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Wednesday, September 04, 2013

Classical Bharatanatyam Dance Performance in Birmingham by Dr. Vasundhara Doraswamy

Dr. Vasundhara Doraswamy (photo credit: Suresh Grandhi)
Dr. Vasundhara Doraswamy (photo credit: Suresh Grandhi)
By Dr. Krishnan, Birmingham, AL
Classical Bharatanatyam Dance Performance “Dancing to the Deities with centuries -old music” by acclaimed Dr. Doraswamy from the princely city of Mysore, India was held on Friday, August 23, 2013 at The Hindu Temple & Cultural Center of Birmingham Auditorium.

As the lights dimmed, it seemed that we were drawn further and further back in time. And to India. 
Dr. Vasundhara Doraswamy’s Bharatanatyam was a remarkable display, keeping in mind her seniority in the art. Her flexibility and still poses depicting the various gods in the pantheon of Hindu mythology lingered long in one’s mind after the show. Her dexterity in blending the right amount of yoga into Bharatanatyam without losing its grammar was also very much appreciated. In today’s world, it is not often that we find such devotion to the art. 
The evening commenced with a melaprapti, which parallels a pushpanjali. The sloka paying obeiscence to Shiva was very unusual (taken from Yajurveda)—generally, we find slokas on Ganesha, Lakshmi, or Saraswati. 
As the audience expected an Alaripu next, as per custom, it was quite a surprise to see Dr. Doraswamy take the stage in Gajavadana karuna sadana, a popular Papanasam Sivan kriti in the beautiful ragam of Sriranjani. Sriranjani in some lights is very similar to Aboghi—both possess a bit of a haunting mood. Normally, Gajavadana is danced to by Kuchipudi dancers. It is not often included in a Bharatanatyam recital—however, Dr. Doraswamy’s rendition of the kriti was keeping in with this art form’s grammar. 
The third piece Hari Harana regale saw the dancer move towards pieces centered more on bhakti. Indeed, this is Dr. Doraswamy’s area of expertise. Her dedication and humility towards her art and as she assumed each character is a very valuable lesson to today’s upcoming dancers. Here, her yoga training was showcased as she portrayed how Lord Shiva danced for his devotee, the humble pot maker. The peacock gallivanted all over the stage, while the snake impressively bent backwards and slithered to the beat. The audience was stunned by her mobility as she knelt down, and bent backwards—touching the floor—four times in a row, right and left sides.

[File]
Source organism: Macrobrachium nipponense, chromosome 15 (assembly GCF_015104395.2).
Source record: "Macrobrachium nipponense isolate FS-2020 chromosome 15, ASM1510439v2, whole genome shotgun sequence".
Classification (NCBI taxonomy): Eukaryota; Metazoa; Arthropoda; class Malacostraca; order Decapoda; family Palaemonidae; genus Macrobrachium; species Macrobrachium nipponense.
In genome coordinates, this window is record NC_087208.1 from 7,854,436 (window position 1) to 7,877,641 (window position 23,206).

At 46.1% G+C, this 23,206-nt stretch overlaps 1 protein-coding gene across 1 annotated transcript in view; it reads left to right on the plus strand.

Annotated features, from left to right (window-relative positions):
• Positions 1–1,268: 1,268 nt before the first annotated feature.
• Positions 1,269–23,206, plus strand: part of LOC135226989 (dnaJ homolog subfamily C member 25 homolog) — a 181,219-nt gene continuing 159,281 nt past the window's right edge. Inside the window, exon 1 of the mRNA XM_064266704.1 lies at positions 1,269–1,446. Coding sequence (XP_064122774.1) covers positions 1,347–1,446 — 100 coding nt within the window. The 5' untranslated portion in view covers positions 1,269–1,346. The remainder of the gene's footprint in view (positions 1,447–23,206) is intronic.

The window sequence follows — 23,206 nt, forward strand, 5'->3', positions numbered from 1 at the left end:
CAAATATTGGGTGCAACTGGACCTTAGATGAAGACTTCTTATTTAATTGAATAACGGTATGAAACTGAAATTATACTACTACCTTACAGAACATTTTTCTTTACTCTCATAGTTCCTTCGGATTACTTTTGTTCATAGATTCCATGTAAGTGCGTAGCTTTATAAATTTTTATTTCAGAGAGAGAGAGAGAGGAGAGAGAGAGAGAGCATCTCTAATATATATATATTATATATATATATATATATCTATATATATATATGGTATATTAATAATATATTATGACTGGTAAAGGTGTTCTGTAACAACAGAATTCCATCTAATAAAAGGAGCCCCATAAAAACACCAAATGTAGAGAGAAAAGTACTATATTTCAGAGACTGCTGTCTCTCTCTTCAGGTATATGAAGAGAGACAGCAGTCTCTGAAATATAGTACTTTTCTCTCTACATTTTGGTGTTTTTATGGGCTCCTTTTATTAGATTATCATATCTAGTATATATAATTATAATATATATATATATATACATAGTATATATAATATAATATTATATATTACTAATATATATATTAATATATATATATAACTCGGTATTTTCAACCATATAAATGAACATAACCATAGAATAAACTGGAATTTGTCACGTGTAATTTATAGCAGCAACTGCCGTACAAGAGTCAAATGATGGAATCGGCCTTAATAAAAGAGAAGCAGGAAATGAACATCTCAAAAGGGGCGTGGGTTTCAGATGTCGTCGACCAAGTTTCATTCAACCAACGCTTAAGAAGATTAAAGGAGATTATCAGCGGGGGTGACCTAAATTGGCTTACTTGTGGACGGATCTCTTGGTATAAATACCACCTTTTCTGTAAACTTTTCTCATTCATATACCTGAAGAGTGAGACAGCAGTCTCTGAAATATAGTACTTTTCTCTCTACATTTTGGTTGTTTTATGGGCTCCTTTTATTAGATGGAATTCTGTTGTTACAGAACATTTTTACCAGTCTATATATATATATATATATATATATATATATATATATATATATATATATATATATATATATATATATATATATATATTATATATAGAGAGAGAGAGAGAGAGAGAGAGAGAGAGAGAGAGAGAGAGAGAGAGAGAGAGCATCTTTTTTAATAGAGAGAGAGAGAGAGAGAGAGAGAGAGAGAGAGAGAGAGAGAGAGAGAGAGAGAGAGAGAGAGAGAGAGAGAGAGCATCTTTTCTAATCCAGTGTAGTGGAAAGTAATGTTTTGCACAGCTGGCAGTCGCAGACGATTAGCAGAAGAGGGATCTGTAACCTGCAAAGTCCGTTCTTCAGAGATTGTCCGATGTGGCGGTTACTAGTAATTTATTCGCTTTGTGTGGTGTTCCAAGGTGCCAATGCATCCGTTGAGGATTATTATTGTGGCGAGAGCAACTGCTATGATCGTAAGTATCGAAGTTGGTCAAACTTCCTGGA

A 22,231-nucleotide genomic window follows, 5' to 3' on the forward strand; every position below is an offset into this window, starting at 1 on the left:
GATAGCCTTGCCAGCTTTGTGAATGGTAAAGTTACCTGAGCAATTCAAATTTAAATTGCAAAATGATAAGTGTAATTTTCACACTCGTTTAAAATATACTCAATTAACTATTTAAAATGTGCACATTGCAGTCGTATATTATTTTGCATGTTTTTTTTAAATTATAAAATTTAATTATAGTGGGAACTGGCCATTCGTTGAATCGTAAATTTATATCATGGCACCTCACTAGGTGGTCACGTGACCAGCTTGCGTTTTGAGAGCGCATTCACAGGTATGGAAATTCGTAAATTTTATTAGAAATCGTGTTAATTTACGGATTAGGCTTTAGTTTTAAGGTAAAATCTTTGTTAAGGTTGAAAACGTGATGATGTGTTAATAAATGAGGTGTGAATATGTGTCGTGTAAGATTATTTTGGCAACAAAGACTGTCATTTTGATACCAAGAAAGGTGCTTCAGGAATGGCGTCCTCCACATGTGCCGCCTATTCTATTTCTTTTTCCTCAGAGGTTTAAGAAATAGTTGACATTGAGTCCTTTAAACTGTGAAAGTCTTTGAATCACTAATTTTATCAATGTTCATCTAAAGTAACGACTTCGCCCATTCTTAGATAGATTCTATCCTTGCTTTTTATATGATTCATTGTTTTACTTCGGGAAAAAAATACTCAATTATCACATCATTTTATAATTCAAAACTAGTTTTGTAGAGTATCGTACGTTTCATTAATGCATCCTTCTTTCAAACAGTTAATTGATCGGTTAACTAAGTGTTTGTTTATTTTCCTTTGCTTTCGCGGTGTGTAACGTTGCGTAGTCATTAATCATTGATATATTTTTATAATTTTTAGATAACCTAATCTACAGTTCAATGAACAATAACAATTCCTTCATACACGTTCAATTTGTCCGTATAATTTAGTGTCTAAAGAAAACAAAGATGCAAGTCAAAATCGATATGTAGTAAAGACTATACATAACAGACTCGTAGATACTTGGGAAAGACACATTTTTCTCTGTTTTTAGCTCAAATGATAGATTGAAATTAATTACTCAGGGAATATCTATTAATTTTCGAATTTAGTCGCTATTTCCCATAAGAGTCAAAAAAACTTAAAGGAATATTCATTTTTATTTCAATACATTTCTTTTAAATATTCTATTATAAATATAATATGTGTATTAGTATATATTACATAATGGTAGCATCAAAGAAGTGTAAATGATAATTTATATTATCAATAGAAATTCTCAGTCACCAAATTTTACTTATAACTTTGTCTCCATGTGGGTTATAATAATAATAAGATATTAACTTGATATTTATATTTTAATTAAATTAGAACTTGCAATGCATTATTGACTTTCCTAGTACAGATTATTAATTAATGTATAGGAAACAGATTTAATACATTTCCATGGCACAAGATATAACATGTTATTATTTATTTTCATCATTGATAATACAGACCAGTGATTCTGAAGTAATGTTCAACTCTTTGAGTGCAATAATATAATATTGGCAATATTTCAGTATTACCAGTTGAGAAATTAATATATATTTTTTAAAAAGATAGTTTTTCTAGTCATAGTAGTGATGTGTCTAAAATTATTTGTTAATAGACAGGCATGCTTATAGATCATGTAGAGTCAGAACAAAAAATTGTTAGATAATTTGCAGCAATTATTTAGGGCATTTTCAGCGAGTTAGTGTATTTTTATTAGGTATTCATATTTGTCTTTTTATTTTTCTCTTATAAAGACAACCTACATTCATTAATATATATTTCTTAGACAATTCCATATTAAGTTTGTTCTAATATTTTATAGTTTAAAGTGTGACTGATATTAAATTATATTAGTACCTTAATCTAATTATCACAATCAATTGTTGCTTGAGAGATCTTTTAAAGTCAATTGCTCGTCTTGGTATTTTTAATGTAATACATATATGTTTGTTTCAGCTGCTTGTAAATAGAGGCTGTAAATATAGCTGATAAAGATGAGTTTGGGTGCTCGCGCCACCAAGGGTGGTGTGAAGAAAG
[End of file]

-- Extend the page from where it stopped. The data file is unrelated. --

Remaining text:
Her javali, composed by Chittoor Subramanya Pillai, showcases a typical mischievous Krishna’s pranks. He stops a gopika and asks her playfully what will happen if she can’t go to the Vraj. Exasperated, she outwits him by saying that her aunt will “take care” of him if he doesn’t move out of her way. As Krishna runs away, the moment is bittersweet for the Gopika as she feels let down without his presence. While there was very strong rhythmic content, the composer being, Chittoor Subramanya Pillai, Dr. Doraswamy chose to focus on the expressive part of the dance. 
Meerabai: The name speaks for itself. Through several centuries, her all-encompassing bhakti for her Krishna have made a powerful impact on everyone who comes into contact with her message of longing for her Lord. Dr. Doraswamy even fit in how Meera was poisoned by her husband—but nothing happened to her! As she set Meera’s devotion for the Lord against a backdrop of cruelty towards Meera, the story became real. 
The next item was a devaranama showing the vamana and Narasimha avatar. Normally, dancers do not focus on the vamana avatar in such detail. Dr. Doraswamy held her leg high, and we could see the Lord Vishnu’s giant form. It was a moment of peace and stillness. Of course, her Prahlada was beautifully innocent. I feel that her portrayal of him was enhanced by the fact that she is a mother off the stage, and her kindness carried over, adding so much more poignancy into Prahlada’s story: he didn’t have a mother. 
Bhagyda Lakshmi baramma is a traditional Kannada song, inviting Lakshmi to come bearing her signs of prosperity. “Oh, Daughter of the Seas! With your beautiful bells and your immense kindness, the wife of Purandara Vittala, please come!”  A large segment of audience enjoyed even more as Dr. Doraswamy’s dancing brought to life the words in their native language. 
The Thillana, valachi, was on Devi. What made this Thillana unusual was the fact that it incorporated a sanchari, or a few minutes of music to depict a story in detail. As the audience waited with bated breath for the demon to be killed, it came to mind why Dr. Doraswamy holds our attention unflinchingly: despite the familiarity of the stories, she brings her passion for dance to each story—making it new. 
The mangalam was traditional, in perfect line with the fact that Dr. Doraswamy has practiced innovation within tradition in her margam “Dancing to the Deities.” A good person has the ability to become a good artist through their sensitivity and kindness. Dr. Doraswamy, her breath not quite back yet, ran to the microphone after her mangalam, and personally thanked Guru Smt. Sheila Rubin for attending and blessing the performance. She also thanked other gurus in attendance. This not only speaks volumes about her humility as an artist but also about her respect for the traditional gurus of our society. We certainly hope to see Dr. Doraswamy back in Birmingham very soon!
Dr. Vasundhara Doraswamy, an Yoga expert (disciple of Late Sri. Pattabhi Jois) and a professional classical dancer was visiting The University of Alabama, Tuscaloosa, as a guest speaker during the Week of Welcome and conducted yoga workshop and gave a talk "India and the Culture of Yoga on August 22, 2013. 

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